Commentary

Senior Fellow David Callahan looks at why conservatives are winning public policy battles at the state level and how progressives can do better in this arena.

Despite the proven track record of statewide coalitions in promoting reform policies, many foundations remain skittish about these groups; and the coalitions have yet to become adept at raising significant money from other sources. Unsurprisingly, the strength of statewide coalitions varies widely.

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If nothing else, the 2000 election mess has begun to produce real political engagement and debate about democracy. For some this debate will focus narrowly on improving election equipment and modernizing election administration. Conservatives may even try to turn the debate to one that restricts voting opportunities under the guise of efficiency, racial neutrality, and eliminating fraud. But for progressives, this is a moment to expand the debate into one about making democracy as inclusive and vibrant as possible.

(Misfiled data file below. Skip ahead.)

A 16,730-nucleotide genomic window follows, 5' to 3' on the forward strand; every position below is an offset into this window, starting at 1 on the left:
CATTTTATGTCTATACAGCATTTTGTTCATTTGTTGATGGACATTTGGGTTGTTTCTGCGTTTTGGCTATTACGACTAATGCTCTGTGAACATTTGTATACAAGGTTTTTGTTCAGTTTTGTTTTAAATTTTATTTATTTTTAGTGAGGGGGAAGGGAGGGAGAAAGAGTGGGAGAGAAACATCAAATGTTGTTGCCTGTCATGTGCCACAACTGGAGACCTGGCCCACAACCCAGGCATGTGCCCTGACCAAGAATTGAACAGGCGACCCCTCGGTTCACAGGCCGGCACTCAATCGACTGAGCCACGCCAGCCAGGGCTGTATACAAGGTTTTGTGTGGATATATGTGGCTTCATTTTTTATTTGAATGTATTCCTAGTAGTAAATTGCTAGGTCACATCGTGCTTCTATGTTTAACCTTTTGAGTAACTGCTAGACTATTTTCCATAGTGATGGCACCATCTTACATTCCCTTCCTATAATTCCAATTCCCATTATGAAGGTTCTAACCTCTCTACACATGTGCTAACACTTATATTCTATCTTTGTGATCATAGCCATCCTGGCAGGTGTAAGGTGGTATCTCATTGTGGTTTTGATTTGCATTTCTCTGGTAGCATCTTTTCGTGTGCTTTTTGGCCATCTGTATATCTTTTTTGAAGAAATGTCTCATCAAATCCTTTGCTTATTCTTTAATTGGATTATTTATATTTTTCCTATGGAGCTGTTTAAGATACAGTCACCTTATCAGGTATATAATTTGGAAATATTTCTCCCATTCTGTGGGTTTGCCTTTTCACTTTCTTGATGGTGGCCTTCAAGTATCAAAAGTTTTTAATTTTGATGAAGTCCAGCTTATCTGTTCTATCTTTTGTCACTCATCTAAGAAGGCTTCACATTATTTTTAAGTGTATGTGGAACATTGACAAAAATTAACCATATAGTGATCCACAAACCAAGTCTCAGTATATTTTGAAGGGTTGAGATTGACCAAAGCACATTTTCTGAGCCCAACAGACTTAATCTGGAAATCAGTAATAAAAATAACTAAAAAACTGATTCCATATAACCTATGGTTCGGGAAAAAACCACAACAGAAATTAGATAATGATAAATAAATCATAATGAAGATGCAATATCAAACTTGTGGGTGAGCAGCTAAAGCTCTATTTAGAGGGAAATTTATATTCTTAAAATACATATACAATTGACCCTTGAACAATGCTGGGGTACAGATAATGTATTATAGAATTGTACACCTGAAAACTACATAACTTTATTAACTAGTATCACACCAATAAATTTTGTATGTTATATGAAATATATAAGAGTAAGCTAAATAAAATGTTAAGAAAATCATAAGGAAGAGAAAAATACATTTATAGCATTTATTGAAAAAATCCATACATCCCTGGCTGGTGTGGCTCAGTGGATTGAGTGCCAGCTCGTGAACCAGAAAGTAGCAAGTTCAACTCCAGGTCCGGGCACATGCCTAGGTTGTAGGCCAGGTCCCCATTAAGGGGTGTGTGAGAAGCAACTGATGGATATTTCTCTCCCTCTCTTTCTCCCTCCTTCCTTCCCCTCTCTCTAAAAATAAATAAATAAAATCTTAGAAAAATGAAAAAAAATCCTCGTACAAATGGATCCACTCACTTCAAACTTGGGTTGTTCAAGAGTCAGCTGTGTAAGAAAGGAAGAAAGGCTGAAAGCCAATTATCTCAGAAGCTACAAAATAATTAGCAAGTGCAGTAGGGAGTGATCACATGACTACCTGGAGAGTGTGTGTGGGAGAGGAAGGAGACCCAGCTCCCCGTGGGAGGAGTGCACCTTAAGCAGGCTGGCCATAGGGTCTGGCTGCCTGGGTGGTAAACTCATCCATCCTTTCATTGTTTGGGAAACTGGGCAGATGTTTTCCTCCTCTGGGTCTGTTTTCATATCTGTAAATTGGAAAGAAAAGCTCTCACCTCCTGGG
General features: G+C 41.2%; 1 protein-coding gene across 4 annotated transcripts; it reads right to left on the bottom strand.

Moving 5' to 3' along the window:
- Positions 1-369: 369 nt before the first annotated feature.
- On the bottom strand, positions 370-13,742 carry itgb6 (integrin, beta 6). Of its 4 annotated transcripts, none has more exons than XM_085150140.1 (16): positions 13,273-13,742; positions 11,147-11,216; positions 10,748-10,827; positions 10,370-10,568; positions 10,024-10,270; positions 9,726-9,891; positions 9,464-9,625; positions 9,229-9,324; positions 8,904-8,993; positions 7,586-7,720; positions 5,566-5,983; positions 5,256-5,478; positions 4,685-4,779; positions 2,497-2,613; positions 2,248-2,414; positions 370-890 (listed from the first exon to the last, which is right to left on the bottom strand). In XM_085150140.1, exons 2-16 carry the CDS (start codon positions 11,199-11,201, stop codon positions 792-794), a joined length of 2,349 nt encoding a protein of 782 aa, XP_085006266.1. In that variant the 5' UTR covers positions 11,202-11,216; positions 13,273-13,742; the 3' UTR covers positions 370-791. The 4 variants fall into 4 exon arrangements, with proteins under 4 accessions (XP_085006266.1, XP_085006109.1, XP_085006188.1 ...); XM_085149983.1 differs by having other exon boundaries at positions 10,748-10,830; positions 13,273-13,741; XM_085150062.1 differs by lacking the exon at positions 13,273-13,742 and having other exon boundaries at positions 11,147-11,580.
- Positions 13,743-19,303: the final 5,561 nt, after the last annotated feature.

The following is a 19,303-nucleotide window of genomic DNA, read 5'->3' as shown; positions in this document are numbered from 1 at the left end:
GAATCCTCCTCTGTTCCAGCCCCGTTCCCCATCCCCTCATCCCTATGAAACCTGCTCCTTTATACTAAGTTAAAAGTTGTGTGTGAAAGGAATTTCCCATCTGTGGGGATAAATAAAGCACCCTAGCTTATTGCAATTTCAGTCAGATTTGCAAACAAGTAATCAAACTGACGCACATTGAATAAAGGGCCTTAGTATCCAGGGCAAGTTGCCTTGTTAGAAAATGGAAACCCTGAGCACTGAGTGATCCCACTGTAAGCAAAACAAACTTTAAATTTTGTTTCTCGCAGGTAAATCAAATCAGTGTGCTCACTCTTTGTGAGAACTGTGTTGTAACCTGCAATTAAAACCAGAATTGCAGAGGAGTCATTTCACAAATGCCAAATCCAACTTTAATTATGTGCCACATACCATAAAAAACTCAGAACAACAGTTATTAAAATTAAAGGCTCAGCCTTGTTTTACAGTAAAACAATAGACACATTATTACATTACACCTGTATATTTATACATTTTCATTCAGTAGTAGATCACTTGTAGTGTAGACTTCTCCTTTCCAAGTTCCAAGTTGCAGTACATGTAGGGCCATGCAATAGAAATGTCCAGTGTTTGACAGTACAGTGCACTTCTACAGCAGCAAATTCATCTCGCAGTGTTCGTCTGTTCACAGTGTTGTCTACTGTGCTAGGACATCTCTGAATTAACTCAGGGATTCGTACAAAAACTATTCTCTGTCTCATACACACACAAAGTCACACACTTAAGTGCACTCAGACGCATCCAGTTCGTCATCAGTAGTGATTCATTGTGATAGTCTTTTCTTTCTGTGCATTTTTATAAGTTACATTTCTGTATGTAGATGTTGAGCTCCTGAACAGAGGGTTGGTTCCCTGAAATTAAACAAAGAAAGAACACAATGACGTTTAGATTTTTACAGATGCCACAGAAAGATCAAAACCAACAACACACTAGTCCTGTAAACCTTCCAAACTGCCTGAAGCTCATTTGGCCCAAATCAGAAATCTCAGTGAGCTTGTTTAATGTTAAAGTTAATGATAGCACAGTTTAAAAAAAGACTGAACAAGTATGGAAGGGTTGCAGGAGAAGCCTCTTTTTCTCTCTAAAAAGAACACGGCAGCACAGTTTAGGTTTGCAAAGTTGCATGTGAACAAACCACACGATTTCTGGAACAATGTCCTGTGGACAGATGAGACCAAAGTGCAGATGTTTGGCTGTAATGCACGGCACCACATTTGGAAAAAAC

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Senior Fellow David Callahan argues that the rich mainly benefitted from the economic boom.

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Seven months after 9/11 the question that still seems to vex most Americans - tough media pundits and seasoned Washington hands no less than ordinary people in the streets -- is 'why do they hate us?' Friends and adversaries alike may protest 'we don't hate you, we just don't love you as much as you'd like to be loved.' And it is true, we Americans are delicate imperialists, sensitive warriors who want our goodwill to be affirmed even as we engage actively in what looks to others very much like global military and economic hegemony.

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